Welcome back Reader!
Good news, first. Our Turkish member Pelin Unker, who was facing jail for the Paradise Papers reporting, has been spared prison. Pelin was elated about the ruling but highlights that she wasn’t alone:
“I’m so happy. But not completely. Turkey is the largest prison for journalists and there are more than 160 in prison because of their job,” she told us.
The United States’ Food and Drug Administration announced on Thursday it would not ban textured breast implants, which have been linked to cancer, despite similar bans being put in place in Canada and France.
“I’m pretty discouraged,” breast implant advocate Jamee Cook said. “Our lymphoma patients are pretty upset that they’re not upholding the decisions that other countries are making.”
What happens when a government decides to crackdown on crime? The criminals try to hide their assets offshore, according to new research by three universities who looked for patterns in the Panama Papers data.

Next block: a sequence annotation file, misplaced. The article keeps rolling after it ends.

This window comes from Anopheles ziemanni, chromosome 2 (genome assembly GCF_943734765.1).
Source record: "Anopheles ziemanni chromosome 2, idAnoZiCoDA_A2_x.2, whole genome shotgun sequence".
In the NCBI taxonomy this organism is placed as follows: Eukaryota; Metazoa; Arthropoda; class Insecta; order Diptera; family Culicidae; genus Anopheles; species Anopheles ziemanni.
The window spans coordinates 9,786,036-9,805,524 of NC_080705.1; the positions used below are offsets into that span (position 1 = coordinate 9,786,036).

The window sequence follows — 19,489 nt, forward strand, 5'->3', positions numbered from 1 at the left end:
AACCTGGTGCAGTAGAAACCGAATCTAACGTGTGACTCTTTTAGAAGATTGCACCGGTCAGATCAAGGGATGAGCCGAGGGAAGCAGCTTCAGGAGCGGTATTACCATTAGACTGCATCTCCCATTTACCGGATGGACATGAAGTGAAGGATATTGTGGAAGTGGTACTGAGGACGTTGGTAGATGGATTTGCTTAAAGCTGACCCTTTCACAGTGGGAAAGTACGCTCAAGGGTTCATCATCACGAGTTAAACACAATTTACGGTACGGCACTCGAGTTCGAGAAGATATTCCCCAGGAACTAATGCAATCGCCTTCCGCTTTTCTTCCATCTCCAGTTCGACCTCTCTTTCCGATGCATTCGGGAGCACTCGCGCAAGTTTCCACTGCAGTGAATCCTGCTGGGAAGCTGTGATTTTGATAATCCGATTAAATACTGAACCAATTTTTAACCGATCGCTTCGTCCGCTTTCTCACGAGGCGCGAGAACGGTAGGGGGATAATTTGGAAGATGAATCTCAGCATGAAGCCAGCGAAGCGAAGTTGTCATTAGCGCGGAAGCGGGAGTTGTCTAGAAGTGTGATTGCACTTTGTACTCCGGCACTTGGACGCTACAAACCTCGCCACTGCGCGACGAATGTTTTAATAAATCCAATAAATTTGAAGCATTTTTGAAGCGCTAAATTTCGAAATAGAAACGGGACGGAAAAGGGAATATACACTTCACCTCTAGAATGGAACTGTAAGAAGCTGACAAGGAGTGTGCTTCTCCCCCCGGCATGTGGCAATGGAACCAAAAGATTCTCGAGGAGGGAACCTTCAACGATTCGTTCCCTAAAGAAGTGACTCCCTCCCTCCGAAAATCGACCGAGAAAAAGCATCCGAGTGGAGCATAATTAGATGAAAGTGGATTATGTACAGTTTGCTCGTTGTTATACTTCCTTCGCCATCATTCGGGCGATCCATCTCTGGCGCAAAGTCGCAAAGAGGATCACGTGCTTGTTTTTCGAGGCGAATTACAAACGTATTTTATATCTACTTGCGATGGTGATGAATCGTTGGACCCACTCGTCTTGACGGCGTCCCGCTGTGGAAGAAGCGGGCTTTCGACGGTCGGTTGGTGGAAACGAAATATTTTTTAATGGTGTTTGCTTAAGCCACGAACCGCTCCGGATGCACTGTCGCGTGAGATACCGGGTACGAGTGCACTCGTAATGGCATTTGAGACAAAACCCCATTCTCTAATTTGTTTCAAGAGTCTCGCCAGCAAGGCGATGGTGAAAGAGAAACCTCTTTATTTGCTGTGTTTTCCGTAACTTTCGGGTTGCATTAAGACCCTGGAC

There’s no such thing as a risk-free medical implant. This is just one (of eight) lessons we gathered during our year-long Implant Files investigation. If you want to know how this major investigation unfolded – this is the story for you. (But also, if you want to keep digging for stories - read on!)
For our final Panama Papers anniversary story we spoke with Lyas Hallas. The Algerian reporter lost his job trying to report on the investigation but his work uncovering political corruption has helped fuel the rage of protesters during the latest revolution in the country. “It’s not my job to spark protests,” he told us.
Until next week!
ICIJ's Community Engagement Editor
P.S. If you missed it, our director Gerard Ryle spoke about what press freedom means for all of us here at ICIJ!